Abstract 3870: Microtubule Affinity-Regulating Kinase (MARK)-2 Down-Regulation in Pressure-Hypertrophied Myocardium Promotes Microtubule Network Densification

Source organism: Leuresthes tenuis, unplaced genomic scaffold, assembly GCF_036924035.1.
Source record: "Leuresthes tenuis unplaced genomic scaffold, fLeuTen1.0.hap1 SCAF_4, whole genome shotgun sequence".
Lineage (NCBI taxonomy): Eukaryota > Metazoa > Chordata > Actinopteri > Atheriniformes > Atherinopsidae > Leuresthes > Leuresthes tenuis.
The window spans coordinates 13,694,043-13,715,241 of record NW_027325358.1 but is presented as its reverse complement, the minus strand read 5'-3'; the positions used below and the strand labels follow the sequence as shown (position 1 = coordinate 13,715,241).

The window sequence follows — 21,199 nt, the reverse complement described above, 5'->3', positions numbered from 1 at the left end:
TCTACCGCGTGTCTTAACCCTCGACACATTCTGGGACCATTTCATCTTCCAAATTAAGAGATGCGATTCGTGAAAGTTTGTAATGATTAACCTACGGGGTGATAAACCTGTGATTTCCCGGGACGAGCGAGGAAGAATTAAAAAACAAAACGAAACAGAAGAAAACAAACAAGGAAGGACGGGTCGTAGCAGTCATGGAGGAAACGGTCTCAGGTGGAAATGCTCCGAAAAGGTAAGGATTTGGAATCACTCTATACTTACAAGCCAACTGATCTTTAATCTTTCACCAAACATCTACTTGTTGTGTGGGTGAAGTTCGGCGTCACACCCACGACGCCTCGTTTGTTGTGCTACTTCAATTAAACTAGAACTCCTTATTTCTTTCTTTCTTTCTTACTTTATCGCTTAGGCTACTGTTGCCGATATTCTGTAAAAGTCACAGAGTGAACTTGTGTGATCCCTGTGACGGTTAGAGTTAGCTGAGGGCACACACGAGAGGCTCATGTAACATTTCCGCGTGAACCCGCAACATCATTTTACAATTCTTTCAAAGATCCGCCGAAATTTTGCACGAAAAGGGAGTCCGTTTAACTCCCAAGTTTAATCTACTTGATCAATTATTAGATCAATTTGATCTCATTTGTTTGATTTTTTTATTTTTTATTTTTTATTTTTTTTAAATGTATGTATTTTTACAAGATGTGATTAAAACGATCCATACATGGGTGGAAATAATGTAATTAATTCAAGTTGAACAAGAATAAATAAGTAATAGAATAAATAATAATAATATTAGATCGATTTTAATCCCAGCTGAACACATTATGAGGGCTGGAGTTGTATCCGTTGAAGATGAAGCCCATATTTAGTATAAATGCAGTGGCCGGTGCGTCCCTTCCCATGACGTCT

The MARK family of protein kinases phosphorylate the microtubule-associated proteins (MAPs) that bind to and stabilize microtubules (MTs), causing MAP release from microtubules and microtubule depolymerization. In neurons, this plays a critical role in the formation of neurofibrilatory tangles in Alzheimer’s disease. However, the role of MARKs in the dense microtubule network in some forms of heart disease has been unknown. Since changes in cardiac MTs in hypertrophy are the opposite of those in neurons in Alzheimer’s, we hypothesized that MARKs might be down-regulated in hypertrophy and promote MT polymerization. The activity and protein levels of MARK2, the most abundant cardiac MARK isoform, were measured in the feline models of pathological right ventricular (RV) pressure overload (PAB) and physiological RV volume overload (ASD). MARK2 activity and protein were decreased within 48 hours in the PAB RV and remained downregulated for at least 4 weeks, whereas MARK2 activity and protein were unchanged in the 4 week ASD RV. To test the potential of MARK as a therapeutic agent in preventing the development of the abnormal MT network seen in severe pressure overload hypertrophy, HA-tagged human MARK2 and MARK4 cDNA (gifts from Dr. Drewes (J. Biol. Chem., Vol. 279, Issue 7, 5915, 2004) were used to generate recombinant adenoviruses of MARK2 (AdMARK2) and MARK4 (AdMARK4). AdMARK2 and AdMARK4 were then used for adenovirus-mediated expression of MARK2 and MARK4 in isolated normal and 4 week PAB RV adult feline cardiocytes. The cardiocytes overexpressing MARK2 and MARK4 were normal in shape and size. The polymerized fraction of cardiac α β-tubulin heterodimers was decreased by about 70% in the cardiocytes overexpressing MARK2 or MARK4 compared with those infected with β-gal adenovirus. Consistent with this, the MT network seen via confocal microscopy was substantially depolymerized in normal and hypertrophied cardiocytes overexpressing MARK2 or MARK4. These results provide the first evidence that MARK2 is downregulated in pressure-hypertrophied myocardium, which in turn promotes a dense MT network. They also show that overexpression of MARKs may correct this abnormality, such that MARKs may represent a novel therapeutic target for heart failure treatment.